Even though what NeoCore is doing is completely different from what the XOO7 team was dealing with, we still provide both sets of figures. Even when you are comparing apples to oranges, it is still useful to note that oranges are a better source of vitamin C. And it is equally meaningful to say that the NeoCore XMS could store a document faster than the other systems could prepare the item for storage.
4. WE DID NOT FINISH STORING NO-DUPE XML DOCUMENTS. When we started our first attempt to store 100 megabytes of No-Dupe files, we failed to realize how large a Tag Core Index would be required: we ran out of space almost immediately. When we reconfigured the system to have a huge Tag Core Index, we ran square into the problems noted above about RAM needing to hold the core indices if possible. Data was being stored, and eventually everything would have succeeded, but we ran out of time and patience. Probably we could have benefited from more experience with tuning the database; in the end we decided that there was too much overlap with the extensibility testing to make it worthwhile to continue. Note that the No-Dupe documents have no similarity to actual documents that a real-life database would contain; the No_Dupe documents represent merely a logical extreme.
5. THE DUPLICATE INDICES CAN BE A BOTTLENECK. When the duplicate indices have to reallocate more quanta to a particular string, the duplicate index has to be locked during the reallocation. Reallocating quanta in a duplicate index is one of the slower processes to take place within the database proper. Especially if the indices are large and use lots of RAM, it becomes bothersome.
If, in addition, we have several applications trying to input documents at the same time, we have to increase the buffer areas in RAM to handle the additional inputs; this further restricts the already-limited RAM. And so when the first application locks a duplicate index, all the others continue what they are doing until they also need to access the locked duplicate index. Pretty soon, all the using applications are queued up—all waiting for the same resource. If there are lots of duplicates so that the duplicate index has to immediately lock again for the next cycle, it becomes a big bottleneck.
We exacerbated the problem by running clients and server on the same system, restricting RAM availability even more.
Our recommendation is to modify the system so that the XMS can create several sub-indices instead of using just one—e.g., there would be several tag duplicate indices rather than the single one. Then when a quanta reallocation has to occur, at least some of the other using applications will be able to continue processing because they won’t happen to need that particular sub-index at that moment.
Data generated by the storage footprint testing is detailed in Appendix E. The first chart shows how much disk space was needed. The second chart shows which files took up the space.
An “empty” database contained 3,067,712 bytes in our configuration. This is the size of the binaries and configuration files, the small Data Duplicate Index (unused in our testing, but still present), and nine stored XML documents that the NeoCore XMS uses to set up initial users, user groups, passwords, permission levels, and other administrative settings.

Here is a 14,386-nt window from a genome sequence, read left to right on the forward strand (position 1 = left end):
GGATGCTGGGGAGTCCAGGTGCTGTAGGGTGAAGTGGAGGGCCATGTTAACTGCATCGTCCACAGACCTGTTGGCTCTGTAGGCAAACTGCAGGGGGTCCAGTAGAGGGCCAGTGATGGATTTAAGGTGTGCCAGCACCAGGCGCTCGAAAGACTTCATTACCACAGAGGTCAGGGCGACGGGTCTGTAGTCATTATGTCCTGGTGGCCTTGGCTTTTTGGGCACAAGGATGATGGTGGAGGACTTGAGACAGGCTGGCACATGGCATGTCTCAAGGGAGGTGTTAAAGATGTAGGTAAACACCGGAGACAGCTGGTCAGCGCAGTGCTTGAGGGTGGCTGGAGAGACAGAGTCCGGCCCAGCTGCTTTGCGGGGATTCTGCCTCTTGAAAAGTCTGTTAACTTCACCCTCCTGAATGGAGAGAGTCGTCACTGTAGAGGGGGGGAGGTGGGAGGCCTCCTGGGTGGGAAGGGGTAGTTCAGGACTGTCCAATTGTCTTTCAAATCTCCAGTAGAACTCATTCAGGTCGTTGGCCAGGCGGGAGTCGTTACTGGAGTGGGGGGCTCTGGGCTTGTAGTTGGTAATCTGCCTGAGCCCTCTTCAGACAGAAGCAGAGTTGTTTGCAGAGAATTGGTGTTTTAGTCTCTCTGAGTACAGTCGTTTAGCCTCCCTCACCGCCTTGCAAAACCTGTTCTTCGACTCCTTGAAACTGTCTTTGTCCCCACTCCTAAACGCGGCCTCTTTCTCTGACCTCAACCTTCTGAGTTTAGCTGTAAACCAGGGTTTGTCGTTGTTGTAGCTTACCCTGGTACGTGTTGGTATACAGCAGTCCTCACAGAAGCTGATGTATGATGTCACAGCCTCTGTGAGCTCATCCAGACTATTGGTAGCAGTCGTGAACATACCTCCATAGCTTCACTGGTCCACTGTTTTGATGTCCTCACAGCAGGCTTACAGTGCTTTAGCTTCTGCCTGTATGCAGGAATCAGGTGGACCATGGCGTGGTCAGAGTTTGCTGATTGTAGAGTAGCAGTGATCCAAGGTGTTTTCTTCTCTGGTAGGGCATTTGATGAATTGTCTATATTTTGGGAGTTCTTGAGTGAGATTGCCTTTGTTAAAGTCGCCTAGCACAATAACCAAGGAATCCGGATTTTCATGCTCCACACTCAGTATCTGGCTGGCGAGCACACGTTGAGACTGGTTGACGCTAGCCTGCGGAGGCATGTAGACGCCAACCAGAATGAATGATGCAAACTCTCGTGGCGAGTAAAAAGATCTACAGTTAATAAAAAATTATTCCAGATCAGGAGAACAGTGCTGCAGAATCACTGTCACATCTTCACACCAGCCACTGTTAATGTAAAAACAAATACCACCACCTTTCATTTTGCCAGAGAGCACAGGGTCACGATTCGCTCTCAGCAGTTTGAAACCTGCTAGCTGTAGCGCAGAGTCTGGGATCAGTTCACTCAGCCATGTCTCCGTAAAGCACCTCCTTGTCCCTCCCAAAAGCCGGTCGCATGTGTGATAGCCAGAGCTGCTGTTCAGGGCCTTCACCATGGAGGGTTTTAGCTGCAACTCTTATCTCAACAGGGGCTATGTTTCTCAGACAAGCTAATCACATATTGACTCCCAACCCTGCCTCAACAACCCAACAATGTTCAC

For XOO7 benchmark documents, which would be the equivalent of data-oriented business-to-business applications, we used about 2.25 bytes of disk storage for every byte input. For document (text) storage, we used about 1.2 bytes of disk storage for every input byte. The XOO7 report did not calculate storage in this direct way. They instead showed that the databases they tested required intermediate files to interpret the XML tag structure that were about three times, on average, the size of the input documents.
Appendix F contains the mini-documents we stored for this test, as well as the replies received on querying for the entire document. To make it easier to compare the input and output, in Appendix F we dropped the “<ND>” tags the NeoCore XMS adds to each document; we also dropped all the metadata (document ID, original filename, etc).
There are no clear standards for what an XML database should return when we query for the entire original document. In the absence of clear standards, it is difficult to assess how well the NeoCore XMS performs. Determining how well NeoCore performs in this regard is more of a philosophical undertaking than one of information management.
For standard business-to-business communications, typified by the benchmark documents, the NeoCore performance is fine. Purchase orders, customer information, and shipping data will all be stored and retrieved accurately.
For the archiving and retrieval of text (as might be required by publishers and document storage professionals), the NeoCore database, in its current version, is weak. The primary reason is its lack of precision in the handling of whitespace. In effect, NeoCore’s handling of whitespace is the equivalent of altering the data in order to store it. The XML standards require that between an open/close tag pair with no intervening tags, “processors” should return exactly the same whitespace as contained in the original document. “Processor” is normally understood to mean “parser”, but a good case can be made that the same thing should be demanded of databases—otherwise it becomes impossible to accurately store such things as poetry. Note that there is nothing inherent in the NeoCore architecture to make it difficult or impossible to store whitespace accurately. Because NeoCore’s customers tend to use it for data-oriented business-to-business applications, it has never been important for them to be precise in the use of white space.